When I was a Girl Scout, we were supposed to go door-to-door selling Girl Scout cookies as part of our merit badge activities.
I was painfully shy, and had to force myself to slink up someone’s front steps and ring the doorbell. When it was answered, I’d hang my head and mumble “You wouldn’t want to buy any Girl Scout cookies, would you?” People felt so sorry for me that I actually sold a few packages.
Fast forward about six decades to the Uptown Art Stroll which took place last weekend. It had been years since I had sold art in person at a large art fair like that, and I had forgotten how weird it can be.
First of all, when I got my art together the night before the Stroll to tag it and such, it looked like a whole lot of exciting stuff.
But by the time I got the table set up the next day at the sale, it looked pretty puny. Yikes!
You have to remember that there are about twenty square blocks of art tents in this event with eleventy-thousand artists packed on every corner, so there is a whole bunch of competition! Gulp. No wonder it looked puny.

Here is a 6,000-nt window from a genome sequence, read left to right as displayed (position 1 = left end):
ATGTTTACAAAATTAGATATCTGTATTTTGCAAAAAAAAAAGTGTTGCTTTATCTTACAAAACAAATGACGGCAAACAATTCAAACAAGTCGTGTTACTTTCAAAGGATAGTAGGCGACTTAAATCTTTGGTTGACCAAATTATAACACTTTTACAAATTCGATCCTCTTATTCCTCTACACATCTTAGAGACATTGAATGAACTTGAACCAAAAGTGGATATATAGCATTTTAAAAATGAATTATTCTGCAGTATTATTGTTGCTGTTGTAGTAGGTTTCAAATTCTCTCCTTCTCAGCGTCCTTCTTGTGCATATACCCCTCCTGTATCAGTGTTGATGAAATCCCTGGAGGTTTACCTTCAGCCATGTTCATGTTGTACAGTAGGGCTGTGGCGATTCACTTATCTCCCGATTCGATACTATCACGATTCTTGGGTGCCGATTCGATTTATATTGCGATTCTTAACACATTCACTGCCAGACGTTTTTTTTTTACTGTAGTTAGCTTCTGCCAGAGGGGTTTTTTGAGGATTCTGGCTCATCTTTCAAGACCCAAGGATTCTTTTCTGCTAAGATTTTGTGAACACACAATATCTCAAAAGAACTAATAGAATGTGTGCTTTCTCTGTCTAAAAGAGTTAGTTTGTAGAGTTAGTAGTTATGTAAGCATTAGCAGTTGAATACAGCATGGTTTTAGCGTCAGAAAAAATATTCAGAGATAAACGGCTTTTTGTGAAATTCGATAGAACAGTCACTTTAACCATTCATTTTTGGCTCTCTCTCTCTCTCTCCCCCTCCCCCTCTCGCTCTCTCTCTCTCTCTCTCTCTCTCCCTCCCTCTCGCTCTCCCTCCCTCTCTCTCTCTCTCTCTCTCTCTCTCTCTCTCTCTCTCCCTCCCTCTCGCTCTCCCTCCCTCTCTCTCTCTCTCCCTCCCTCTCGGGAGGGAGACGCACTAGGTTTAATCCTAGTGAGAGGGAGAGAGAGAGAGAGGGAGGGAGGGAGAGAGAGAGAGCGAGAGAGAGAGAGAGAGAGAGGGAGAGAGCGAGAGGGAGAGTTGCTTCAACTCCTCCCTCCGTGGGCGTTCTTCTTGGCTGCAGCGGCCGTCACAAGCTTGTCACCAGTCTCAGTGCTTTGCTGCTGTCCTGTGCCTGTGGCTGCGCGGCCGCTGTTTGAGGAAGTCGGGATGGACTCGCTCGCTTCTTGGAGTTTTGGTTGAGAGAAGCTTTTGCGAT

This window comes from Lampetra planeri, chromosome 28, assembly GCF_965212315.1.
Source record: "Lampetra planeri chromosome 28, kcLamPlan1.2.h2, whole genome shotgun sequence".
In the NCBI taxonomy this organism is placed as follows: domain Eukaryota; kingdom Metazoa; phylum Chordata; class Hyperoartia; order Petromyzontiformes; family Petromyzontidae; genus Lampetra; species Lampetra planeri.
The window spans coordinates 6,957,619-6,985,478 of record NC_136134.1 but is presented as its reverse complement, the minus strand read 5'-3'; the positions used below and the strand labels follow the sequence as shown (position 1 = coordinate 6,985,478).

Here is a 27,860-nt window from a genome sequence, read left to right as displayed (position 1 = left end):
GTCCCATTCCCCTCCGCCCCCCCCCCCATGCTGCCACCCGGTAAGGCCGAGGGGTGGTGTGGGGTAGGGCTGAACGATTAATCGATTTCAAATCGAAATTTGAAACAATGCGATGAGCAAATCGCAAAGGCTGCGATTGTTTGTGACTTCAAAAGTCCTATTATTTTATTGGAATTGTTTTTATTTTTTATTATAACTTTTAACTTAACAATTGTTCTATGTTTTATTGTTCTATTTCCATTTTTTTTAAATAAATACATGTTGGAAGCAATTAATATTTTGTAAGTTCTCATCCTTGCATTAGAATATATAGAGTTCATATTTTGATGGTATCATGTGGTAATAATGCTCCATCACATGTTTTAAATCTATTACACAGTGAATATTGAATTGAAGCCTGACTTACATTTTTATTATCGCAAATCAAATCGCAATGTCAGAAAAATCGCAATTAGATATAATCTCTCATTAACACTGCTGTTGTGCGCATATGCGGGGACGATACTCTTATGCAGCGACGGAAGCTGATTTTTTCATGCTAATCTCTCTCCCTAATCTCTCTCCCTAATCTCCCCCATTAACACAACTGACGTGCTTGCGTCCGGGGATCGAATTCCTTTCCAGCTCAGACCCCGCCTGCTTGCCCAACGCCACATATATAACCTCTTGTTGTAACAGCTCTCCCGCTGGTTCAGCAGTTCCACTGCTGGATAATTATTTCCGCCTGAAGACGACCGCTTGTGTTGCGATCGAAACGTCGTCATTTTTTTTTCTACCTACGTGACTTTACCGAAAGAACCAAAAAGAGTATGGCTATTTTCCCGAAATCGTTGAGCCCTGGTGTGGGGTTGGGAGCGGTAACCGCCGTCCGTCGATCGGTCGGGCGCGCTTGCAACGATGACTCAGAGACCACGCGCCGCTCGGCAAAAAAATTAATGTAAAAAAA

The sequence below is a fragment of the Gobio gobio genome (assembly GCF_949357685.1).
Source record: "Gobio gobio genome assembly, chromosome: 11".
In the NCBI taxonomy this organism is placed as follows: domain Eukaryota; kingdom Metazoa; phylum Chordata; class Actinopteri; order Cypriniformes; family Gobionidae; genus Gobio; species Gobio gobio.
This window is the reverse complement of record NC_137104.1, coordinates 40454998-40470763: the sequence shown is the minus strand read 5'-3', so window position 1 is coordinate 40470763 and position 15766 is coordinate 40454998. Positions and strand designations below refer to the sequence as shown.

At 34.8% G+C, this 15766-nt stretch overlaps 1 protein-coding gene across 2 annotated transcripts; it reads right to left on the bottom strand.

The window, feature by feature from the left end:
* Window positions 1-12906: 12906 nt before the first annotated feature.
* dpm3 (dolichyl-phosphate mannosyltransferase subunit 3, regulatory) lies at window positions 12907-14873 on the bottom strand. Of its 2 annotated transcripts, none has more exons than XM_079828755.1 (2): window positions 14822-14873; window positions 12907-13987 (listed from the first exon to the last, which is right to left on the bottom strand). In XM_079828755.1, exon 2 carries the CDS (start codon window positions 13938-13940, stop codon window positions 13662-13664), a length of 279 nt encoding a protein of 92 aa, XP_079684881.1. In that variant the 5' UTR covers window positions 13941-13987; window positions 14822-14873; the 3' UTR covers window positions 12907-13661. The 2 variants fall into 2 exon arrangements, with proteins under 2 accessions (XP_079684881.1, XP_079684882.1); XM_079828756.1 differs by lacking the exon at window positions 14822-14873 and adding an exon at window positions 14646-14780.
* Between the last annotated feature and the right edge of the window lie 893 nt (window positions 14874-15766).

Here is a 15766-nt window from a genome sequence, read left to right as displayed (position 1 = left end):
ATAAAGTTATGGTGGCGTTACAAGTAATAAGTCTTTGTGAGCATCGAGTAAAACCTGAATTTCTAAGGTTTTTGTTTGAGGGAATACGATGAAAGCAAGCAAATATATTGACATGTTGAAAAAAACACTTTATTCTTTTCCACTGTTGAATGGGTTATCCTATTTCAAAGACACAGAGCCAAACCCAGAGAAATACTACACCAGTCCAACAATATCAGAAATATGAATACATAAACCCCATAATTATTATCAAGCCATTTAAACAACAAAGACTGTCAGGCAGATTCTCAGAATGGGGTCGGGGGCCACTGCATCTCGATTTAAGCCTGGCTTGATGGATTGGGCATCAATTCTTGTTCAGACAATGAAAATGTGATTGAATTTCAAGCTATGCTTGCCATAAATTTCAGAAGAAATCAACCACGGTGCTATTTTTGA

And it’s called a “Stroll” because people walk around at the event, look at your stuff, pick it up, ask questions, and then stroll away. Actually, that’s a fib. They often purchase art, and I made a respectable number of sales. But it did bring back memories of Girl Scout cookie days.
When people came close to the booth, I tried to balance my expression somewhere between desperation (“pleeeeze by my art”)…..
. . . .and sophisticated coolness (“if you knew good art, you’d definitely buy one of these assemblages, dude”).
I want to give a high five to my fellow artists who do this kind of event with such ease and grace. And I want to thank the buyers who actually purchased my art – you will never know how much it meant to me! Want some cookies to go with that art??
And finally, thanks, Marta Stafford – you do a much better job selling my art than I do!